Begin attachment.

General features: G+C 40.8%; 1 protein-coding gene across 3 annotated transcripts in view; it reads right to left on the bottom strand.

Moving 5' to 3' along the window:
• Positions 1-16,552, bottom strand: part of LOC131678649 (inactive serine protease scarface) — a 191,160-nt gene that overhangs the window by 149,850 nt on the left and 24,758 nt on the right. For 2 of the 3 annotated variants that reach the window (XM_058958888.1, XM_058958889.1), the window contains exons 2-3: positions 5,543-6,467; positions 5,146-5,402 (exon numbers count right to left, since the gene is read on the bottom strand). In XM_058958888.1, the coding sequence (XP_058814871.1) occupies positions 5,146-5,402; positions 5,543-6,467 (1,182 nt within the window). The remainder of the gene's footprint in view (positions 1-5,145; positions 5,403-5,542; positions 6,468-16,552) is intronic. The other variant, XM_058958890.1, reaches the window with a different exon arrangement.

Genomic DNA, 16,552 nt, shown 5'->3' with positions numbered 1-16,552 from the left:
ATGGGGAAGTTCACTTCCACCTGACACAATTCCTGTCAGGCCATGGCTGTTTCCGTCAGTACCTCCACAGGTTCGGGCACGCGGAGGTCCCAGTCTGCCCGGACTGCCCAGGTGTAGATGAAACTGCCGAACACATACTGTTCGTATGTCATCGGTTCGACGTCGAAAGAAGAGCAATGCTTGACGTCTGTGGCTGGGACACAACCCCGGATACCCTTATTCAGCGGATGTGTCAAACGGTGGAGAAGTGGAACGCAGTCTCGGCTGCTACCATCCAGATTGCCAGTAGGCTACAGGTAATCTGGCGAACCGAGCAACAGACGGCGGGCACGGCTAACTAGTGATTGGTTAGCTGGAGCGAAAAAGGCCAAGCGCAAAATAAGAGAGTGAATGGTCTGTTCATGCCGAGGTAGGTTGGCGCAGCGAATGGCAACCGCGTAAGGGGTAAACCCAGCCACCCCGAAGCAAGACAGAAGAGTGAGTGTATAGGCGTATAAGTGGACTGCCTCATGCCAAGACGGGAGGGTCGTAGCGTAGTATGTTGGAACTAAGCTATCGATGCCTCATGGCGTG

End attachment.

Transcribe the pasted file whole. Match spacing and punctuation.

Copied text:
General features: G+C 40.8%; 1 protein-coding gene across 3 annotated transcripts in view; it reads right to left on the bottom strand.

Moving 5' to 3' along the window:
• Positions 1-16,552, bottom strand: part of LOC131678649 (inactive serine protease scarface) — a 191,160-nt gene that overhangs the window by 149,850 nt on the left and 24,758 nt on the right. For 2 of the 3 annotated variants that reach the window (XM_058958888.1, XM_058958889.1), the window contains exons 2-3: positions 5,543-6,467; positions 5,146-5,402 (exon numbers count right to left, since the gene is read on the bottom strand). In XM_058958888.1, the coding sequence (XP_058814871.1) occupies positions 5,146-5,402; positions 5,543-6,467 (1,182 nt within the window). The remainder of the gene's footprint in view (positions 1-5,145; positions 5,403-5,542; positions 6,468-16,552) is intronic. The other variant, XM_058958890.1, reaches the window with a different exon arrangement.

Genomic DNA, 16,552 nt, shown 5'->3' with positions numbered 1-16,552 from the left:
ATGGGGAAGTTCACTTCCACCTGACACAATTCCTGTCAGGCCATGGCTGTTTCCGTCAGTACCTCCACAGGTTCGGGCACGCGGAGGTCCCAGTCTGCCCGGACTGCCCAGGTGTAGATGAAACTGCCGAACACATACTGTTCGTATGTCATCGGTTCGACGTCGAAAGAAGAGCAATGCTTGACGTCTGTGGCTGGGACACAACCCCGGATACCCTTATTCAGCGGATGTGTCAAACGGTGGAGAAGTGGAACGCAGTCTCGGCTGCTACCATCCAGATTGCCAGTAGGCTACAGGTAATCTGGCGAACCGAGCAACAGACGGCGGGCACGGCTAACTAGTGATTGGTTAGCTGGAGCGAAAAAGGCCAAGCGCAAAATAAGAGAGTGAATGGTCTGTTCATGCCGAGGTAGGTTGGCGCAGCGAATGGCAACCGCGTAAGGGGTAAACCCAGCCACCCCGAAGCAAGACAGAAGAGTGAGTGTATAGGCGTATAAGTGGACTGCCTCATGCCAAGACGGGAGGGTCGTAGCGTAGTATGTTGGAACTAAGCTATCGATGCCTCATGGCGTG